UPDATE 2-US Congress leaders differ on 'fiscal cliff' prospects
* Boehner: "I'm not confident at all"
* 'I'm optimistic," says Democrat Hoyer
* Automatic spending cuts loom
By Thomas Ferraro and Richard Cowan
WASHINGTON, Sept 11 (Reuters) - The top Republican in the U.S. Congress said on Tuesday he had no confidence a divided Washington could avoid a "fiscal cliff" that threatens to push the nation into a recession, but the top Democrat voiced optimism there would be a deal.
"I'm not confident at all," House of Representatives Speaker John Boehner said, accusing President Barack Obama of failing to provide needed leadership.
Senate Majority Leader Harry Reid fired back by expressing disappointment in Boehner's comments. "I'm confident that we will reach some kind of agreement" after the Nov. 6 presidential and congressional elections, the Democrat said.
Boehner and Reid made their remarks to reporters at separate news conferences as Congress, back to work after a five-week recess, faces a major challenge and looming deadline.
Obama and lawmakers have until the end of the year to resolve a number of fiscal issues, including whether to renew expiring income tax cuts for tens of millions of Americans.
They must also come up with about $109 billion in deficit reduction or face automatic cuts of that level beginning in January, a process known as sequestration. Over a 10-year period, the automatic spending cuts are supposed to total $1.2 trillion.
About half those spending reductions would be in defense, drawing complaints from both sides of the political aisle that such cuts would be dangerous to U.S. national security.
Economists warn that the across-the-board spending cuts coupled with letting tax cuts enacted in 2001 and 2003 expire would amount to a "fiscal cliff" that could send the ailing U.S. economy into a recession.
The Republican House this year passed legislation, rejected by the Democratic Senate, that would exempt defense from sequestration and focus all the January savings on other domestic program reductions, including social safety-net programs that Democrats want to protect.
The House and Senate also differ over tax cuts.
The House approved legislation to renew all expiring income tax cuts, while the Senate passed a White House-backed bill that would extend tax cuts only for family incomes up to $250,000.
Congress and the White House are expected to postpone action on avoiding the "fiscal cliff" until after the Nov. 6 election.
'WE NEED TO ADDRESS IT'
"The House has done its job on both the sequester and on the looming tax hike that will cost our economy 700,000 jobs," Boehner said.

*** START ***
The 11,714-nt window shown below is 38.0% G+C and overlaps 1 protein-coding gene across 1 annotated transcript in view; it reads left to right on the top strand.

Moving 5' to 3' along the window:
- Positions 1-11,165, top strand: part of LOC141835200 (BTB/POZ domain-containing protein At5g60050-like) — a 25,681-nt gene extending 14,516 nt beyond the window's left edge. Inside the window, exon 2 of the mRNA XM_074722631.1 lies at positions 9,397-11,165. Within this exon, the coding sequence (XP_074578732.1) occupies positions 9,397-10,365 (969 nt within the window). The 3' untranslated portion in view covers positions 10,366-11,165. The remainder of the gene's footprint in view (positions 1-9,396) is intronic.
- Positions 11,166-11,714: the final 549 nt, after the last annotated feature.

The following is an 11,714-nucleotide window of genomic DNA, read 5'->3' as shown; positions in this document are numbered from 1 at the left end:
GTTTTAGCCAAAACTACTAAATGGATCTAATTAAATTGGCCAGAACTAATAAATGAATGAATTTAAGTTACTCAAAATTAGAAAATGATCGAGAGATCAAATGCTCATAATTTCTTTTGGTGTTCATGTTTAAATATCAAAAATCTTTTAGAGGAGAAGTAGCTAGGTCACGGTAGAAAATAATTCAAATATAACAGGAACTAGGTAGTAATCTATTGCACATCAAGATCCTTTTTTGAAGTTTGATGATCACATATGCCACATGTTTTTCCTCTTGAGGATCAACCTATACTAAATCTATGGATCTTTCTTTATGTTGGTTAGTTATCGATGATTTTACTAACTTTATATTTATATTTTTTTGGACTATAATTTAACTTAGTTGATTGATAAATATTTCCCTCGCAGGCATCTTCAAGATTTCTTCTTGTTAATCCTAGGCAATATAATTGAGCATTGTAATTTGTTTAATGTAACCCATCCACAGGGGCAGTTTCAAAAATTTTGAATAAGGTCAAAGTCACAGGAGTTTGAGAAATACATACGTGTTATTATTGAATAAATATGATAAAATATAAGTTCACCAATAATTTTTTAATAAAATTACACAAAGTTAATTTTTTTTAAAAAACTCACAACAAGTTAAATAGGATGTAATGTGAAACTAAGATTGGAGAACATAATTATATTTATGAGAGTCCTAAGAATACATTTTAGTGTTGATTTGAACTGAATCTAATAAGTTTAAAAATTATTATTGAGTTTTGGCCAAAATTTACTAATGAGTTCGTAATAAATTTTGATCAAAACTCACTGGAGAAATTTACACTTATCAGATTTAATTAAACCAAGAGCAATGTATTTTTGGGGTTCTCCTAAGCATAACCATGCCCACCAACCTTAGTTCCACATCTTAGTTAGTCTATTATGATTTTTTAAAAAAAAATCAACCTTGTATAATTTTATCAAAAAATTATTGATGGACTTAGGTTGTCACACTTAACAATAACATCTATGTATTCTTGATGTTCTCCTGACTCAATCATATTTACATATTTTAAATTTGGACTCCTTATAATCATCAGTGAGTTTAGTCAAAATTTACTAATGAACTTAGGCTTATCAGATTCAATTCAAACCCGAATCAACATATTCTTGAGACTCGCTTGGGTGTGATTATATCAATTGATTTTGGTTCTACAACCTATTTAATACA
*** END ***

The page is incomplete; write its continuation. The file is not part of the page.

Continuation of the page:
"The Senate at some point has to act," the speaker said. "And on both of these, where's the president, where's the leadership?"
House Democratic Whip Steny Hoyer said, "I'm optimistic" there will be a deal after the election, with members of both parties stepping up to meet the fiscal challenge.
Hoyer, the No. 2 House Democrat, added, however, "There won't be a deal unless it is balanced."
Democrats have demanded that any spending cuts be coupled with increases in revenue, either through tax hikes or the plugging of tax loopholes. So far, Republicans have refused to put revenues on the table.
Republican Senator Dan Coats said Congress needed to focus on the "fiscal cliff" so that it can avoid it.
"So far, there has been surprising little discussion about it," Coats said. "It's being pushed backed until after the election. We need to address it."
Coats voiced concern about talk of a possible six-month fix that would delay the need for any final decisions about the tax and spending cuts until the middle of next year.
"That would amount to another kicking it down the road, which Congress has become famous for," Coats said.
"It would place a cloud over business and investment decisions," Coats said. "If there is one word that explains why the economy is doing bad, it's uncertainty. We have too much uncertainty."
Moody's Investors Service said on Tuesday the United States might lose its triple-A debt rating if budget negotiations failed to reduce the record U.S. debt, which recently topped $16 trillion.
Rival ratings agency Standard & Poor's stripped the United States of its top ratings last year after Congress failed to come up with a long-term deficit reduction plan and political fighting brought the country to the brink of default.
Moody's rates the United States AAA, but has the country on negative outlook. That probably would not change until after Congress concludes budget talks next year, it said.
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